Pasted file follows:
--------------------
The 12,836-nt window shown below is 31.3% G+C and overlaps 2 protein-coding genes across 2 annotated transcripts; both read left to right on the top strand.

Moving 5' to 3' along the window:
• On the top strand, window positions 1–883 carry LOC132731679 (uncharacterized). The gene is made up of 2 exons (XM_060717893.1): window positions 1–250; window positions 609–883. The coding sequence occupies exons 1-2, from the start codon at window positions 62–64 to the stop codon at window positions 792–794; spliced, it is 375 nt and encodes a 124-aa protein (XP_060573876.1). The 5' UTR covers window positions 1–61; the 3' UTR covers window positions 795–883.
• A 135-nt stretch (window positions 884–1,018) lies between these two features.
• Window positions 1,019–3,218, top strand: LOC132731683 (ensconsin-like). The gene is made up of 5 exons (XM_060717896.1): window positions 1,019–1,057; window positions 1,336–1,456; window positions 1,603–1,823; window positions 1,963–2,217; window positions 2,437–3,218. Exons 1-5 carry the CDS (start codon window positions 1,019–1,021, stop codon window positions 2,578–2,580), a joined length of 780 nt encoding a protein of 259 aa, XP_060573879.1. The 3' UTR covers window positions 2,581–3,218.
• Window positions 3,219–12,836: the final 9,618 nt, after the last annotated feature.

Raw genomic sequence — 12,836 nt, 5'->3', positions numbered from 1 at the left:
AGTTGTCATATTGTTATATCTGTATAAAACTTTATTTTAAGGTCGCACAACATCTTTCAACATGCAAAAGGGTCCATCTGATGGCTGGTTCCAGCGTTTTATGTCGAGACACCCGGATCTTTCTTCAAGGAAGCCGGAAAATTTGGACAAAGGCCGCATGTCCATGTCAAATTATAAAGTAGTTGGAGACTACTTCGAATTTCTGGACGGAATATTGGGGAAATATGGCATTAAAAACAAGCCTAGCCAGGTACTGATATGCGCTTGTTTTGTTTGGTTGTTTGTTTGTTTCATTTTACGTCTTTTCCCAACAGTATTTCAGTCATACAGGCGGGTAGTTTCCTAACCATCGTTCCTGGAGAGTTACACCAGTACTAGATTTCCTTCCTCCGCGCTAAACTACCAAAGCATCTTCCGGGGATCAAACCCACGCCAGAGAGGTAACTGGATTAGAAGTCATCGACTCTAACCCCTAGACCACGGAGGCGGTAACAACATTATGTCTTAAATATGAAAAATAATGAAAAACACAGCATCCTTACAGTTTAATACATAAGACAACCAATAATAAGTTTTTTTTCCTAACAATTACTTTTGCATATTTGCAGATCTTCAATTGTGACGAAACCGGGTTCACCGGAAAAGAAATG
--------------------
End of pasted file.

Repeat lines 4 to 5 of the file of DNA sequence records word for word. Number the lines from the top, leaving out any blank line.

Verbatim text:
• A 135-nt stretch (window positions 884–1,018) lies between these two features.
• Window positions 1,019–3,218, top strand: LOC132731683 (ensconsin-like). The gene is made up of 5 exons (XM_060717896.1): window positions 1,019–1,057; window positions 1,336–1,456; window positions 1,603–1,823; window positions 1,963–2,217; window positions 2,437–3,218. Exons 1-5 carry the CDS (start codon window positions 1,019–1,021, stop codon window positions 2,578–2,580), a joined length of 780 nt encoding a protein of 259 aa, XP_060573879.1. The 3' UTR covers window positions 2,581–3,218.